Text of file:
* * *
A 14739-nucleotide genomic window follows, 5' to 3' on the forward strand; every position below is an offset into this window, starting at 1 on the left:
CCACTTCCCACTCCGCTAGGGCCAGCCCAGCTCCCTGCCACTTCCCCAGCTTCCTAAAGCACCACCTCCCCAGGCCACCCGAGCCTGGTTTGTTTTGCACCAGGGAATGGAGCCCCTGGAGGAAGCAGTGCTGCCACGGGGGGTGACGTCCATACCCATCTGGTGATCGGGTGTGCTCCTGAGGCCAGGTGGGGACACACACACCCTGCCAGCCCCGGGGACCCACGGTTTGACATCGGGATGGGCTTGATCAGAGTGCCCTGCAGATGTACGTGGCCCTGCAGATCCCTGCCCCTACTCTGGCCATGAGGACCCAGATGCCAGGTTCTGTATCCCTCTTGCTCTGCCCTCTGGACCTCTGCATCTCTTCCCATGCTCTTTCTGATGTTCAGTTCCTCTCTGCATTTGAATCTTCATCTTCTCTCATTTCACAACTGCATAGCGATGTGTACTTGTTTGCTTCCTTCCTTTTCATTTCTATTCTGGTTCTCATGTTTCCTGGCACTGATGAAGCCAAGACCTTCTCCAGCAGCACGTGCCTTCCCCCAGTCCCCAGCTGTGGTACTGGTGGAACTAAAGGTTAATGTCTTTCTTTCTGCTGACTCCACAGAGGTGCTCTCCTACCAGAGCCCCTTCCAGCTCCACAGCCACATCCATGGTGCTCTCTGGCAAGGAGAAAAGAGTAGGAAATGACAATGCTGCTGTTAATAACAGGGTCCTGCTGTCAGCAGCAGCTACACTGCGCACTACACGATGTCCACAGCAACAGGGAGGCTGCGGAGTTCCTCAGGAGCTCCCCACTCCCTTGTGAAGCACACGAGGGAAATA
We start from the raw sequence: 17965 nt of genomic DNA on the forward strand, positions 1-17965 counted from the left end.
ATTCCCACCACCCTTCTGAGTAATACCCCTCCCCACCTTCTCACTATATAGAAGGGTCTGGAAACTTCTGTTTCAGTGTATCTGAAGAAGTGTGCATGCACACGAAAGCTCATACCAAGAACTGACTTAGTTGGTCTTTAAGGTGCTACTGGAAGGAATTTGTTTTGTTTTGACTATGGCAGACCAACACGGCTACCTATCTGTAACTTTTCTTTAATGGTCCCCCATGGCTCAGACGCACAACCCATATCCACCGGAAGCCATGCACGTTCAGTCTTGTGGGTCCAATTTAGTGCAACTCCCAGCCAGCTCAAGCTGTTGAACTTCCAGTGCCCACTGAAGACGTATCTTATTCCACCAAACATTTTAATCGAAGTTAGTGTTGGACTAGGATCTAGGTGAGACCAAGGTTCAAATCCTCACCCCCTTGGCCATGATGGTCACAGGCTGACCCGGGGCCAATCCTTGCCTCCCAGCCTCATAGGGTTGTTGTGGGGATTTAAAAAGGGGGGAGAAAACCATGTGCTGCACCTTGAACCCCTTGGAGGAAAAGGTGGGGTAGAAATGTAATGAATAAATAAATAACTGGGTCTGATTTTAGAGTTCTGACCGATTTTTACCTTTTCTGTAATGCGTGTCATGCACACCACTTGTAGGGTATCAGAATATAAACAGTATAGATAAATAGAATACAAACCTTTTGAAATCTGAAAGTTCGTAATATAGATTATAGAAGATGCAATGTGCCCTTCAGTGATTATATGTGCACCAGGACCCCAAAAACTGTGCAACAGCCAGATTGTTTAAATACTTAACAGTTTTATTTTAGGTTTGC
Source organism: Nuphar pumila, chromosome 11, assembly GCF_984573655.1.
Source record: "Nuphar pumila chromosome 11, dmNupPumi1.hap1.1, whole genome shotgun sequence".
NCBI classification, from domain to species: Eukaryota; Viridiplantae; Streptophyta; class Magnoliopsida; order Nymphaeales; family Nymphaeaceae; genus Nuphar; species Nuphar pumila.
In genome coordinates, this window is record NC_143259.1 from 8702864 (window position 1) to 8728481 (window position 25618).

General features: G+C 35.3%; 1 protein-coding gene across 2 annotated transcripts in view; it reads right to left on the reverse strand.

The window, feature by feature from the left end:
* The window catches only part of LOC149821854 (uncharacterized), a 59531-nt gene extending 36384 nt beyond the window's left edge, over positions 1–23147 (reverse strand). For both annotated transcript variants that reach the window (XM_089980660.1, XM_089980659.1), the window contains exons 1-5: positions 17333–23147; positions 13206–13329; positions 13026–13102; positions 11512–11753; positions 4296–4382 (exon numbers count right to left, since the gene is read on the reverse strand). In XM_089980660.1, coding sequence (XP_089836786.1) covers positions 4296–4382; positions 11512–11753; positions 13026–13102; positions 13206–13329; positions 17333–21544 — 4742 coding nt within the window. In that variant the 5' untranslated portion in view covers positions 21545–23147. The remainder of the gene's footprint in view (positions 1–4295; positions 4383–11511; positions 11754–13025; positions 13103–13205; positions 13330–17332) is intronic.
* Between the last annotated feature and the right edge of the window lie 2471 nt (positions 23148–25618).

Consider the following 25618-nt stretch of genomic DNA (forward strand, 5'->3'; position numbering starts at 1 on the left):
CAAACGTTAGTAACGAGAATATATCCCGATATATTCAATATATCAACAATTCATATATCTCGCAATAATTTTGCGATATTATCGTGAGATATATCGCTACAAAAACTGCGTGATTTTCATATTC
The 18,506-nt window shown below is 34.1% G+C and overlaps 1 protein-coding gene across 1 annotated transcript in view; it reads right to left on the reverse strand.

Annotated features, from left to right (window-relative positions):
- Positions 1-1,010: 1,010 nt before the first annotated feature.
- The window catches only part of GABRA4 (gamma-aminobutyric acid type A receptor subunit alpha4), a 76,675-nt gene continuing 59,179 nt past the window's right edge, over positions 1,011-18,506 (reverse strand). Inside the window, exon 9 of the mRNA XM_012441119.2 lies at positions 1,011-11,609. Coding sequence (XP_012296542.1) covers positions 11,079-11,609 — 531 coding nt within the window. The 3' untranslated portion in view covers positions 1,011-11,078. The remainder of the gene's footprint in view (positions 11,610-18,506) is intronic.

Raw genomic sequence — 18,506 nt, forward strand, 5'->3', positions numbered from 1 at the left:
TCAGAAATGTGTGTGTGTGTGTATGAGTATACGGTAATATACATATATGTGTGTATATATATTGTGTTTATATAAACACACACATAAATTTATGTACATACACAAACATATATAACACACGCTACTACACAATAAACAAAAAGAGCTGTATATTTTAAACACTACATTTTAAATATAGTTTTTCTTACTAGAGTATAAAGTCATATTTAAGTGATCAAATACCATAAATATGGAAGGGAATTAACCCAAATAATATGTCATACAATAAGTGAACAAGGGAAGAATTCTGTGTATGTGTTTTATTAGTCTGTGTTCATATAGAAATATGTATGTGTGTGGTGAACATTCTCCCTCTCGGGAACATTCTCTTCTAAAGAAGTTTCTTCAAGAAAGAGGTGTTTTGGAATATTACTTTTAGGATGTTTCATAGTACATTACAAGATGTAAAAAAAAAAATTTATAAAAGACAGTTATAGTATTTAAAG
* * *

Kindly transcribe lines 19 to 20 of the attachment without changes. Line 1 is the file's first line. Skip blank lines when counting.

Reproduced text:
Raw genomic sequence — 18,506 nt, forward strand, 5'->3', positions numbered from 1 at the left:
TCAGAAATGTGTGTGTGTGTGTATGAGTATACGGTAATATACATATATGTGTGTATATATATTGTGTTTATATAAACACACACATAAATTTATGTACATACACAAACATATATAACACACGCTACTACACAATAAACAAAAAGAGCTGTATATTTTAAACACTACATTTTAAATATAGTTTTTCTTACTAGAGTATAAAGTCATATTTAAGTGATCAAATACCATAAATATGGAAGGGAATTAACCCAAATAATATGTCATACAATAAGTGAACAAGGGAAGAATTCTGTGTATGTGTTTTATTAGTCTGTGTTCATATAGAAATATGTATGTGTGTGGTGAACATTCTCCCTCTCGGGAACATTCTCTTCTAAAGAAGTTTCTTCAAGAAAGAGGTGTTTTGGAATATTACTTTTAGGATGTTTCATAGTACATTACAAGATGTAAAAAAAAAAATTTATAAAAGACAGTTATAGTATTTAAAG